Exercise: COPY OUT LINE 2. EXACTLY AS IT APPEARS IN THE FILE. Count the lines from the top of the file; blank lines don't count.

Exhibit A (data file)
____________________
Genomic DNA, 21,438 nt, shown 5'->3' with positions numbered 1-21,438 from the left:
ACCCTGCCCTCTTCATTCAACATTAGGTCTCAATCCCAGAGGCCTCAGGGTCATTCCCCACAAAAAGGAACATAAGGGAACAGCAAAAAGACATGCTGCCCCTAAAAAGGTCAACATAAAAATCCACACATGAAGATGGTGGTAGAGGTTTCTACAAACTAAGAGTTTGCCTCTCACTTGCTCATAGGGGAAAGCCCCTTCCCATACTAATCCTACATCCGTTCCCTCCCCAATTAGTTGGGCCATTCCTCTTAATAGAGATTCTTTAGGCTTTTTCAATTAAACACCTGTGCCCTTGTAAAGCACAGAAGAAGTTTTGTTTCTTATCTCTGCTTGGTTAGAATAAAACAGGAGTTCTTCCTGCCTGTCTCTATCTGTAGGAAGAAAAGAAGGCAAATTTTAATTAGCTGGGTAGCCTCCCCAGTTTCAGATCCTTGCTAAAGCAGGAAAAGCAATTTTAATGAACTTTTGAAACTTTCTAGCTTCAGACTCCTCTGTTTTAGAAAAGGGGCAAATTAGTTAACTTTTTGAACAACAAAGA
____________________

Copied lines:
ACCCTGCCCTCTTCATTCAACATTAGGTCTCAATCCCAGAGGCCTCAGGGTCATTCCCCACAAAAAGGAACATAAGGGAACAGCAAAAAGACATGCTGCCCCTAAAAAGGTCAACATAAAAATCCACACATGAAGATGGTGGTAGAGGTTTCTACAAACTAAGAGTTTGCCTCTCACTTGCTCATAGGGGAAAGCCCCTTCCCATACTAATCCTACATCCGTTCCCTCCCCAATTAGTTGGGCCATTCCTCTTAATAGAGATTCTTTAGGCTTTTTCAATTAAACACCTGTGCCCTTGTAAAGCACAGAAGAAGTTTTGTTTCTTATCTCTGCTTGGTTAGAATAAAACAGGAGTTCTTCCTGCCTGTCTCTATCTGTAGGAAGAAAAGAAGGCAAATTTTAATTAGCTGGGTAGCCTCCCCAGTTTCAGATCCTTGCTAAAGCAGGAAAAGCAATTTTAATGAACTTTTGAAACTTTCTAGCTTCAGACTCCTCTGTTTTAGAAAAGGGGCAAATTAGTTAACTTTTTGAACAACAAAGA